Don’t Hold Back Your Art

So often I hear of artists who hold back their art because they are afraid no one will like it. Or that it’s simple, stupid or not worth sharing. I can understand that feeling. I get it all the time. There a number of videos I’ve made for clients that I have not blogged about simply because of fear. Fear that people won’t like it, comment on it, or hail it as cinematic artistry. So, I just tuck them away on Vimeoย with the hope that the only people who will ever see it are the clients for whom I made it. Ironically, almost every client I’ve produced a video for has raved about the work I’ve done for them. But then I formulate excuses as to why they liked it. (“Well, of course they like it, it’s about them.”) I can’t accept the fact that maybe, just maybe, more people than I know will like it.

Rick Anwyl at Creative Mornings - Atlanta

The most recent example of a time I felt like this was the short promo I made for Creative Mornings. When I finished it, I was very tentative about it. I just didn’t think it was all that. I was nervous about sharing it. I wanted to go back and re-edit the thing. But frankly, I just didn’t have the time. So I just put it out there. The response was more than I hoped. Tina “Swiss-Miss” Roth Eisenberg (the creator of Creative Mornings) said it brought her to tears. A dozen or more other tweets came in and praised it. As of this writing it has over 6,200 views (I know that’s not Philip Bloom or StillMotion kind of numbers, but it ain’t chopped liver.๐Ÿ˜‰ )ย Do you know what’s so ironic about my initial feelings regarding this video? It has a sound bite by designer Rick Anwyl of Sonandsons.com (the presenter the day the video was shot) saying how each of us is unique and special, and that we each have something to give. He goes on to say “Find your voice. Be confident in who you are and what you do.” I guess I need to pay more attention to my own work.

Obvious to You. Amazing to Others.

Last week I came across a series of videos by CD Baby founder Derek Sivers. Derek has a new book out called “Anything You Want” and he had a series of short inspirational videos created by Plainly Simple Studios. This one below brilliantly captures the essence of this feeling we creatives so often get. I implore you to spend the next minute and fifty-four seconds to watch it. Then ask yourself, “Are you holding back something that seems too obvious to share?”

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11 thoughts on “Don’t Hold Back Your Art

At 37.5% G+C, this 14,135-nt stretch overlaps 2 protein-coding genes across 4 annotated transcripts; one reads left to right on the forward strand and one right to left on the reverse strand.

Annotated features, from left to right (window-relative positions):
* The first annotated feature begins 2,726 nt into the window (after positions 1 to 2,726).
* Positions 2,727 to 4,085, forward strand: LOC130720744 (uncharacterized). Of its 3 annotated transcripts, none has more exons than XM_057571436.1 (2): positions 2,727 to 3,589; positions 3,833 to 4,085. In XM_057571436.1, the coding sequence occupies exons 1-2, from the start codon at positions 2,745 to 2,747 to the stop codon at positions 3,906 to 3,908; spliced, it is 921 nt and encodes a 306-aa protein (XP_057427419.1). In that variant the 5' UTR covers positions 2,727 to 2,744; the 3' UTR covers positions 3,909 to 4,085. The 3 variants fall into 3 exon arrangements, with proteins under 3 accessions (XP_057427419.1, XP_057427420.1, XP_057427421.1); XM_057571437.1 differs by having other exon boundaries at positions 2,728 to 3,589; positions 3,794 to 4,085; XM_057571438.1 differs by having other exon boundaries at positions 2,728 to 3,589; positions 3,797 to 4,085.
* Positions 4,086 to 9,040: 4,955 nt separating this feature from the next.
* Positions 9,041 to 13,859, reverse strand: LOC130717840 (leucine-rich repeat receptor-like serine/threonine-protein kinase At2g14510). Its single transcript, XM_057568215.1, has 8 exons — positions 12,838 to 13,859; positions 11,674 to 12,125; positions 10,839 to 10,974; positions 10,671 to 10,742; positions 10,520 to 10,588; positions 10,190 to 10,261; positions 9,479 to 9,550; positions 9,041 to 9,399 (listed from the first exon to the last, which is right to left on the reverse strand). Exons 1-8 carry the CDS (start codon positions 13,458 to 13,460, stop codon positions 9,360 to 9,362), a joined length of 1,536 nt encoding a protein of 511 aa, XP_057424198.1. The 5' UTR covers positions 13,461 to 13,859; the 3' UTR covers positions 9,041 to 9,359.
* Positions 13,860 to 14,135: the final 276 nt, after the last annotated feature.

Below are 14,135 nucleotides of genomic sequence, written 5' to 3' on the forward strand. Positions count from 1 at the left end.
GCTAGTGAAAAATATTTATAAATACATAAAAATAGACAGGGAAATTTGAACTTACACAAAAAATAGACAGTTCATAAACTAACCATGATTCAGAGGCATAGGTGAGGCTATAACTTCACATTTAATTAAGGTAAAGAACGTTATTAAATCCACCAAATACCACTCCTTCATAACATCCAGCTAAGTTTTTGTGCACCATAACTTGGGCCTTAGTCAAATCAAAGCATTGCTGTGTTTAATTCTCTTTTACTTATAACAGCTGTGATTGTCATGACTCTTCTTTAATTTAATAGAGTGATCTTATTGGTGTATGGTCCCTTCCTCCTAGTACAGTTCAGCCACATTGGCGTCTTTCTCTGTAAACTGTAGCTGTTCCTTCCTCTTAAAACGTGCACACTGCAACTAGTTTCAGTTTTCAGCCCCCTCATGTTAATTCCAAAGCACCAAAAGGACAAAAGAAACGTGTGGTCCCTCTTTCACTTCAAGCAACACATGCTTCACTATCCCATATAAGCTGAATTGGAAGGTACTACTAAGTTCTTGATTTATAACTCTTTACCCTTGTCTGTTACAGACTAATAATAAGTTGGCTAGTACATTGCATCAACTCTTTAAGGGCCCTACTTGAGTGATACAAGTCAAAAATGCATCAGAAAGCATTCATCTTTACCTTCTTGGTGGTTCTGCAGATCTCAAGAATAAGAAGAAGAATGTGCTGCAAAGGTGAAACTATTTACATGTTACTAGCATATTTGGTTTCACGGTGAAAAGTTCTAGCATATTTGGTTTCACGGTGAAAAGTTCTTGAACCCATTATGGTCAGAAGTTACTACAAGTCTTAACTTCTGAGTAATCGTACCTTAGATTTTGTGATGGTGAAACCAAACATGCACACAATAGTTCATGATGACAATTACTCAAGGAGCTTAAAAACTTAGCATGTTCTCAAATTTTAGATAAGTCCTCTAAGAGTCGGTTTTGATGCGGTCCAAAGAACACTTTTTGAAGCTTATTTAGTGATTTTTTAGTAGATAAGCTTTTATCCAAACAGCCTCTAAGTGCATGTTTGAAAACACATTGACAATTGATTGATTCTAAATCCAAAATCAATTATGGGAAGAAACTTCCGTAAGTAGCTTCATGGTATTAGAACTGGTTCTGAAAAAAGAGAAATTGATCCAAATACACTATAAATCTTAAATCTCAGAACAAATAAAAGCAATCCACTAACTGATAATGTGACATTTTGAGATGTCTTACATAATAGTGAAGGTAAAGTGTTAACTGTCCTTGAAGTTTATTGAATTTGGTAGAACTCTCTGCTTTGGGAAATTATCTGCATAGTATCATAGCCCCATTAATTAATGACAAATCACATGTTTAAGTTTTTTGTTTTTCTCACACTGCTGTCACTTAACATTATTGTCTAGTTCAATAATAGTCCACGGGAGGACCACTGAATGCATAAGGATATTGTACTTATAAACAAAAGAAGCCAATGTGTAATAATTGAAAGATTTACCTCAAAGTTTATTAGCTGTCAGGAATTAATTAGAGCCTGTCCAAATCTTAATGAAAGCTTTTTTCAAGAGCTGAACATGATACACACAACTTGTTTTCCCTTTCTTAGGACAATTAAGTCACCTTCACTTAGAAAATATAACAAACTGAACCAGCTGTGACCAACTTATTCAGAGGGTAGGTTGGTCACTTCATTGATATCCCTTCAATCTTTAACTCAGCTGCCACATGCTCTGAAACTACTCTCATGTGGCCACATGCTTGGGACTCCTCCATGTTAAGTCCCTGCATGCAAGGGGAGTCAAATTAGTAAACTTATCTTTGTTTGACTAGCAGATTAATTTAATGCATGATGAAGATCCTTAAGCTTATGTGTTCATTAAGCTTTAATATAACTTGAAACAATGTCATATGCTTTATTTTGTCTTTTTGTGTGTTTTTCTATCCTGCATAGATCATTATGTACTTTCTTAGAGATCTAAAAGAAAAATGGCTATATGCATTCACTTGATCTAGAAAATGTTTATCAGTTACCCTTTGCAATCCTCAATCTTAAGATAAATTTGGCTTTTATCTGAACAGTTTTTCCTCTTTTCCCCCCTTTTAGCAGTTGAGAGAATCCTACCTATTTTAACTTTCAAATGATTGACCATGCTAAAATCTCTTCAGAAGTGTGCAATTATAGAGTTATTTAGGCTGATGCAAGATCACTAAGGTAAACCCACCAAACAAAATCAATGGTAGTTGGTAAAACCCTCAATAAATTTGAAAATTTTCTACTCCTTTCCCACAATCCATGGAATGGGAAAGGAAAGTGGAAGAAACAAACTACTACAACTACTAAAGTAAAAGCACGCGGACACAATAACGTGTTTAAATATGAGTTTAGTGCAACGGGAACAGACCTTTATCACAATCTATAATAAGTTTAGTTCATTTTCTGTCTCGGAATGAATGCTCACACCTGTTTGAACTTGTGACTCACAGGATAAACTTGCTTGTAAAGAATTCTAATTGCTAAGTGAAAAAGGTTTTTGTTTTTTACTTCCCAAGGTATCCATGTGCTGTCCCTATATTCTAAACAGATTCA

1. I’m pretty critical of my own work…. I almost always look back over a project and see things I wish I would have done differently. But you’re right… the client, if there is one, is always thrilled.

      1. Man, Ron did you ever take it over that whole Citizen Kane thing. Satire is very hard to pull off effectively nowadays. I’ve written things that I thought were brilliantly satirical only to have people ask what happened, and if I was feeling alright.

        Let’s not let humor die people. Keep being silly. Or, to quote the late [ 8-( ] Steve Jobs, “stay hungry, stay foolish.”

        I couldn’t agree more.

        ps: I stop being a perfectionist a few years ago. Why beat yourself to death, when you can accomplish 97% of what you set out for, still amaze the client AND have time leftover for the family. Perfection ain’t worth it.

        1. I wouldn’t worry too much about that. As I commented on my post explaining how and why I use satire, even the most cleverly written satirical pieces by satirical pros get take as “real”. It’s par for the course when writing satire.

  2. Although I agree with the fact that there will always be people out there who probably love my work, I personally wouldn’t post something if I’m not satisfied with it.

    I just want every piece I post to best represent my personal taste. I think this will also allow my future clients to know what inspires me the most and what kind of work I truly enjoy doing.

    1. This is a good point Long. Anything I post is something I feel confident enough to know my client and other potential clients will love it. They are also projects I like myself, I just may not be thrilled to death over them. Or maybe I get into the comparison trap and start feeling like it’s not as good as so and so’s.

  3. I’ve been thinking about this subject since church on Christmas Eve. During the service, our minister shared the video and story of Joshua Bell playing Bach on a Stradivarius, for an hour, in a Washington DC Metro station. Out of more than a thousand people that passed within a few feet, only six people stopped to listen for even a few minutes. People tossed $32 in his violin case. No one applauded when he finished. At church, the message was that few recognized the importance of Christ’s birth. In a secular vein, few recognize great art, or talent, or vision. There IS an audience, but you have to find it, reach out to it. The world will NOT beat a path to your door. Even JK Rowling was turned down by 27 different publishers. In the US, Scholastic was the only publisher willing to take a chance on Harry Potter.

    I envy Creatives lucky enough to be surrounded by supportive families, friends, and co-workers. Most of us are surprisingly solitary in our pursuits.

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